Spekkoek (Indonesian Layer Cake)

A bright green piece of spekkoek, Indonesian layer cake, tempts the viewer with its lush colour that you can almost taste. It looks dense but oh so good. Is your mouth watering yet?

It’s green!

I know, I know. The spekkoek in the picture was made with pandan, a bright green plant extract. This recipe, however, uses spices for flavour, but that makes the green layers brown instead. Still very yummy, though as you can probably tell from the picture and the ingredients, this is a dense, sweet cake! Cut it wisely…

Advanced tip: if you use two cake tins, you can have one in the oven while you put another layer on the other.


500 g / 2.2 cups butter
400 g / 2 cups light brown sugar
10 eggs, separated
2 tsp lemon juice
250 g / 2 cups all-purpose flour
2 tbsp salt
3 tbsp cream
5-6 tsp ground aniseed
10 tsp cinnamon
2 tsp nutmeg
2 tsp ground cloves
2 tsp ground cardemom
1 vanilla pod


  1. Preheat the grill to medium-high (175C / 350F). Grill? Yes, grill! Start in the middle of the oven, changing to a lower position once your cake gets higher.
  2. Slice open the vanilla pod and remove the marrow.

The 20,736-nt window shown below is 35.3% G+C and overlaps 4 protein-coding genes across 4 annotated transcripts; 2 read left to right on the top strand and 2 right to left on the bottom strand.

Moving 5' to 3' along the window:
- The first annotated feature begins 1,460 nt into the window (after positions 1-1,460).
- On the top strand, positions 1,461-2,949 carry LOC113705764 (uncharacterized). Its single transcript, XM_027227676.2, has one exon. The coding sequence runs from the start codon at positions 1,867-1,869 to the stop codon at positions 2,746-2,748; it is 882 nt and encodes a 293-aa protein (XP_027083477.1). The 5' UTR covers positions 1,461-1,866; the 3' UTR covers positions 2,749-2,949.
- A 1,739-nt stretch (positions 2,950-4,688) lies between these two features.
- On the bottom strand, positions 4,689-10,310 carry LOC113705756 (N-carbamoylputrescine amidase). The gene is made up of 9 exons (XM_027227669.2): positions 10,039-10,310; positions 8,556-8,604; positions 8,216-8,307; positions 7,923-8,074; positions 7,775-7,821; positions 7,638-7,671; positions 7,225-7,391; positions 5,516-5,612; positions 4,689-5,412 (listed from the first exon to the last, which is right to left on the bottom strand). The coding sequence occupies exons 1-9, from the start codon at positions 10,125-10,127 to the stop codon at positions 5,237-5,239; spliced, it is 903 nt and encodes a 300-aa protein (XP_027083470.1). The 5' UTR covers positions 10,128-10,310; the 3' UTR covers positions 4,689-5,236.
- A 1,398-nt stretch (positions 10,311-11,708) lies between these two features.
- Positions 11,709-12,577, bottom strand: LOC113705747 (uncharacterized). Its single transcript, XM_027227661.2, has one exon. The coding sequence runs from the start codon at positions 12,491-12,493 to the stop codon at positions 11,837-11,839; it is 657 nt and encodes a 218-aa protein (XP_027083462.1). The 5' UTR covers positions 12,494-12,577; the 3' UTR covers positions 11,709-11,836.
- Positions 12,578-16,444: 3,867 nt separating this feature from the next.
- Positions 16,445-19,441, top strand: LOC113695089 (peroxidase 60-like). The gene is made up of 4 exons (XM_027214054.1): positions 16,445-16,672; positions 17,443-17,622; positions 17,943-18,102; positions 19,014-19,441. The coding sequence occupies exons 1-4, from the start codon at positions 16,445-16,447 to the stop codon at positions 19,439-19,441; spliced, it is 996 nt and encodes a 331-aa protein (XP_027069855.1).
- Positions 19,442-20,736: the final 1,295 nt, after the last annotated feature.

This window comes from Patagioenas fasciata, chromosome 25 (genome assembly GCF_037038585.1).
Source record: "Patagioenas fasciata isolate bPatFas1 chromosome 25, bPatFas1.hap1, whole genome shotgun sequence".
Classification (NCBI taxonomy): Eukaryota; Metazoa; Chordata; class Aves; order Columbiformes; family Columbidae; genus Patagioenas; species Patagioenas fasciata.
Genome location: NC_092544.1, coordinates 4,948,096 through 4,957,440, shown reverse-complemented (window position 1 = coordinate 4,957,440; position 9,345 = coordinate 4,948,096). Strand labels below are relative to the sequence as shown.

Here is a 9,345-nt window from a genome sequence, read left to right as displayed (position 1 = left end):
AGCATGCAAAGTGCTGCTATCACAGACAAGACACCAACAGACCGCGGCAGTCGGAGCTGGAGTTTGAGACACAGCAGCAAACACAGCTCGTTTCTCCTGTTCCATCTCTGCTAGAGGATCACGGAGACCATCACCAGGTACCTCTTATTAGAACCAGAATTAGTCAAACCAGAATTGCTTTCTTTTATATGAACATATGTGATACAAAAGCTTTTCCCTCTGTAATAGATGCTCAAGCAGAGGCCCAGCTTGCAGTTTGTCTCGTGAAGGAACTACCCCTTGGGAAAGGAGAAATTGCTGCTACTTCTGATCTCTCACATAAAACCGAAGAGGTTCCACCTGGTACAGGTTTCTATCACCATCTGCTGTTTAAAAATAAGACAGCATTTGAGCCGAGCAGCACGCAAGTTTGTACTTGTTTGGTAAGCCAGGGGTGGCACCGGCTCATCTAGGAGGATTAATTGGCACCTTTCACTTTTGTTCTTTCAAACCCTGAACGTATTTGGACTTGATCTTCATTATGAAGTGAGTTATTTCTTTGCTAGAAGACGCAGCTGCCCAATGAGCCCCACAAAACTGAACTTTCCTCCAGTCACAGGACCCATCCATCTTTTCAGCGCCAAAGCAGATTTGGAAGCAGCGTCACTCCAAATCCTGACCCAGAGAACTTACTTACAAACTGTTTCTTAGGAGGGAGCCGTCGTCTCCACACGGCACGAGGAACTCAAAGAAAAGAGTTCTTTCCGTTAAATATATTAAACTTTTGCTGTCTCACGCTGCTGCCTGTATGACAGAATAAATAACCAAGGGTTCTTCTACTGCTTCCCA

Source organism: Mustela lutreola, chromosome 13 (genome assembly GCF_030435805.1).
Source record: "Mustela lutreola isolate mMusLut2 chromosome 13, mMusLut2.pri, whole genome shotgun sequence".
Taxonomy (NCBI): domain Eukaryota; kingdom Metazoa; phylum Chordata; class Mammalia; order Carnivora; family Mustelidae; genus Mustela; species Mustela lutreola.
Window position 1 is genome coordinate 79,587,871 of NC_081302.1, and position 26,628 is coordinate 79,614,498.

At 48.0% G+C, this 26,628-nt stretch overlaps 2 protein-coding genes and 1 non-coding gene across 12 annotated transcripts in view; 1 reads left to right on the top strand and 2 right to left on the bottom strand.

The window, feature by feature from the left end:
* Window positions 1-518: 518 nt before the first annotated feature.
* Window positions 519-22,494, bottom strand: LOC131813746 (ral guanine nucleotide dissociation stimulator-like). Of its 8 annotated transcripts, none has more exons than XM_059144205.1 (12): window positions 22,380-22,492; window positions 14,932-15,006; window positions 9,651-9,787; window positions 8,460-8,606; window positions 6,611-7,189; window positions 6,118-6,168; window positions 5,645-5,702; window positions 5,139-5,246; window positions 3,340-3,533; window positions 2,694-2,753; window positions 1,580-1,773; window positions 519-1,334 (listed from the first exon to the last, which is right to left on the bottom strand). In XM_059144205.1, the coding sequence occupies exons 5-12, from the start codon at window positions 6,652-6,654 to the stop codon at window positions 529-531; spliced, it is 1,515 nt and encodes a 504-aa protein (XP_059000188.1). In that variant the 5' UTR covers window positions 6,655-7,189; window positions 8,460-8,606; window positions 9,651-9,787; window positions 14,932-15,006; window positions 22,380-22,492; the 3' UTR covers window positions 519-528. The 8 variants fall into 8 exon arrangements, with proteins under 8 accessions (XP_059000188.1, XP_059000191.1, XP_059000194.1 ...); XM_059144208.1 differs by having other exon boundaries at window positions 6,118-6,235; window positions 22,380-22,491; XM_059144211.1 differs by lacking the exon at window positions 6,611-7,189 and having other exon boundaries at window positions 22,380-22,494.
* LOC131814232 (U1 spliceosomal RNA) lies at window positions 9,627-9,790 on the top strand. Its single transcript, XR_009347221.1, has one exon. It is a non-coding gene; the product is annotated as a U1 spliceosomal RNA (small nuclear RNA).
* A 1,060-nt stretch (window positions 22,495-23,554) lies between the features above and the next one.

3. Add the butter to a bowl with half the sugar and all of the vanilla and lemon juice and cream it together.
    In Holland, we use a special kind of sugar that’s called basterdsuiker. Adolescent that I am, I would love to translate that with bastard sugar, but unfortunately, there isn’t really a similar product outside of the Netherlands. Light brown sugar comes closest as it also has that cool, almost alive quality. You pour it out and it keeps moving. After all these years of baking, that still fascinates me!
  4. Beat the egg yolks with the rest of the sugar until frothy.
  5. Beat the egg whites until stiff.
  6. Mix the sugary vanilla butter with the egg yolks along with the flour, salt and cream.
  7. Carefully mix in the egg whites.
  8. Divide the mixture over two bowls and add the spices to one of the bowls. Mix well.
  9. Grease either a larger cake tin (mine is about 9.5 inches) or two smaller ones (I use 8 inch ones). Whether size matters is for you to decide. Line the bottom with baking paper.
  10. Now comes the fun part. Add a thin layer (2-3 mm / 1/16 in) of batter to the tin and bake it for around 3 minutes. Poke it with a skewer to see if it’s done, but don’t let it get too brown or it’ll dry out.
  11. Then, add a layer of the other colour and bake that for 3 minutes until it’s done.
  12. Keep alternating layers. Traditionally, the top layer has to be the darker colour.

Now, I know it smells amazing and you really want to have a taste, but do you remember how much butter and sugar you put in there? Allow me this moment of being a Mum to tell you to enjoy this cake with as many people as you can bear to share it with.

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